The Cape Cod village of Mashpee has been made eligible for emergency low-interest loans and other forms of economic assistance by the federal Small Business Administration. This small Massachusetts community of 3,000 persons hasn't been hit by a tidal wave, or nor'wester or a hurricane. Only by a lawsuit.
In August of 1976 a group of Mashpee citizens, representing themselves to be members of the Wampanoag Indian tribe, filed suit in Federal Court claiming all the land in the community was theirs. Although Indians have been selling land to non-Indians for the past 108 years, their claim is based on provisions of a 1790 federal law forbidding the transfer of any Indian-owned land without the approval of Congress. Until recent court decisions, it has been assumed the law did not apply to the 13 original states where large tracts of real estate had been bought, stolen and tricked out of Indian hands long before there was a Congress.
The upshot of the Mashpee suit has been to cast such doubt over the validity of titles and deeds that business in the community has been adversely affected. Hence the Small Business Administration disaster relief.
A few days ago a jury hearing the case decided that, while a Wampanoag tribe existed in a legal sense in 1834 and in 1842, no such tribe existed in 1790, 1869, 1870 and 1976, all dates crucial to the successful prosecution of the claim. No one has yet come forth to explain how a tribe could not exist in 1970 and then reappear in 1834. The answer may be that the law, as Dr. Johnson said, is an ass.
The rest of us aren't looking too good on the Indians question either. A number of other Indians in the sociological, if not the legal meaning of the word, have filed suit alleging breach of the same 188-year-old federal statute. Actions are pending elsewhere in Massachusetts, in Rhode Island, New York, Connecticut and Maine, where the Passamaquoddys and Penobscots are asking for about two-thirds of the states. Don't laugh. A referee appointed by President Carter has recommended that the Indians be awarded 25 million federal dollars and 100,000 acres.
There is something ludicrous about the United States trying to rectify the wrong of thefts committed 200 years ago while it backs Israel in thefts committed against Egypt two days ago. Time does not make a crime any less of a crime, but it does make it impossible to restore the stolen property without committing yet new and possibly worse crimes. That's why no reasonable person would suggest that the land taken from the Palestinian Arabs be returned.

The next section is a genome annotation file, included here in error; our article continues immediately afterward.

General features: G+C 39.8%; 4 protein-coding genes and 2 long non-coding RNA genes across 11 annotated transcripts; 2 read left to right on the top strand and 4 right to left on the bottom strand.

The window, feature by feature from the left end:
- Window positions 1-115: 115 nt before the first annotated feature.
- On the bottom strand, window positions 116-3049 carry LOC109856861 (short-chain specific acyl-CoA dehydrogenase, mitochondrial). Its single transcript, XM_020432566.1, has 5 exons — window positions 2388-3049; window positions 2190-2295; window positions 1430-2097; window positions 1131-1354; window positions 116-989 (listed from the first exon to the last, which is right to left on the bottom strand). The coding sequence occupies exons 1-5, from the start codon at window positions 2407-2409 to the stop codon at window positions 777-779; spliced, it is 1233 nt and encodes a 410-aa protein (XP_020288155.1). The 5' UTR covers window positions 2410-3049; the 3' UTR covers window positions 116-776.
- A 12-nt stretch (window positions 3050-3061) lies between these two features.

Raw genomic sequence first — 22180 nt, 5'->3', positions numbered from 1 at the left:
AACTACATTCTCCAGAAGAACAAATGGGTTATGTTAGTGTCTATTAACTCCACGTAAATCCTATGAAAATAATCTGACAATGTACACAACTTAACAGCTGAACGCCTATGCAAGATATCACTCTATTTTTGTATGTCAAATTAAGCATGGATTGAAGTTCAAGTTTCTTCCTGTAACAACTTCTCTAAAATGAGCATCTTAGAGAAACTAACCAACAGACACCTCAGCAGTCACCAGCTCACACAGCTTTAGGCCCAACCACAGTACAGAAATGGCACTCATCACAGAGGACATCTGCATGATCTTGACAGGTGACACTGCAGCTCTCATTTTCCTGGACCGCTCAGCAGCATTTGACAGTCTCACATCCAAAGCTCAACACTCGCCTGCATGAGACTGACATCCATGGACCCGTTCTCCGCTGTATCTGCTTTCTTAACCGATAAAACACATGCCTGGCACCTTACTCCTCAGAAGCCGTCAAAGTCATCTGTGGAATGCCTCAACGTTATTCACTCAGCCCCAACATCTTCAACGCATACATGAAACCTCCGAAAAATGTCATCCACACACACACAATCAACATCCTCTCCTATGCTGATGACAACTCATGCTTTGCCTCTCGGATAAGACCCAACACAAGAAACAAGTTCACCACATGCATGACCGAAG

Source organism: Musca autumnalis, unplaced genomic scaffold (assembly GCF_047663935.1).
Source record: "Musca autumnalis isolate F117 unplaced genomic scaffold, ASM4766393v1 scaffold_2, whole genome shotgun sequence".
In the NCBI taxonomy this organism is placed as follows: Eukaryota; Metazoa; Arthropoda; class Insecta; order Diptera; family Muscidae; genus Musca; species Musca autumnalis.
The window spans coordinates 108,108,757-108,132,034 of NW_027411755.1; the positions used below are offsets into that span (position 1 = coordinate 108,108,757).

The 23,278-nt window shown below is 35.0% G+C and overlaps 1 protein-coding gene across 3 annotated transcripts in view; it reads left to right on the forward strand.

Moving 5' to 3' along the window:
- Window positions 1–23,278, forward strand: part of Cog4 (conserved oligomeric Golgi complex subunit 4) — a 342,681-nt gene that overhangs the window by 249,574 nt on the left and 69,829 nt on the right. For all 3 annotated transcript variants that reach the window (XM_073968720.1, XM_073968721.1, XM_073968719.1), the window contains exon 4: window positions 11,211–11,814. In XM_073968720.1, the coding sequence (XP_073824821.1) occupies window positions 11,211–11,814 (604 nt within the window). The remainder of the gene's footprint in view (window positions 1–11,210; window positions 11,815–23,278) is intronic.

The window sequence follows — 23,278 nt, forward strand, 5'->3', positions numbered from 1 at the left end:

At some point, bygones must be declared bygones. We can't make it up to the Indians or the orginial Americans, as it is becoming fashionable to call them for some unaccountable reason. History and archeology team with societies, peoples, languages and cultures that are no more. The Roman empire got offed by the Vandals and the Visigoths, so should the modern-day Italians use? All they can do is learn Latin as you can learn any dead language; they can't bring back Julius Caesar.
A similar situation exists with American Indians. Their culture cannot survive in a technological society where we play computer games in our living rooms. It's too bad because the blankets, the jewelry, the songs and the at-oneness with nature compel the admiration of Americans concerned about the future of the countryside and the wild places.
That does not make Indians a special case. The Pennsylvania Dutch farmers with the 16th-century culture are going too. Even culture in people who superficially look unchanged are utterly different today than from the way their ancestors lived in 1790. The Polish peasant who labored in serfdom for his lord now perhaps labors for his commissar, but it's a totally different serfdom.
For government policy to encourage Indians to remain culturally Indians to make them little better than tragic clowns. The suddenly oil-rich Indian in the high black hit with the pigtails driving a Cadillac is long since a stock figure in our ethnic comedy; the starving reservation Indian holding on to the papoose child is a stock figure for our tears.
With the enthusiasm for knowing one's roots, these may seem like harsh observations. But it is one thing for Kunta Kinte's descendants to study him, know about him, honor him, and quite another to go back to Africa and live like him. There is no time warp; a policy encouraging tribalism and half-forgotten normadic hunting and fishing cultures isn't going to give the Red Man justice or preserve his dignity. It's only going to make him look like a mannequin in a diorama or an actor in the Indian village section of some second-rate, imitation Disney World.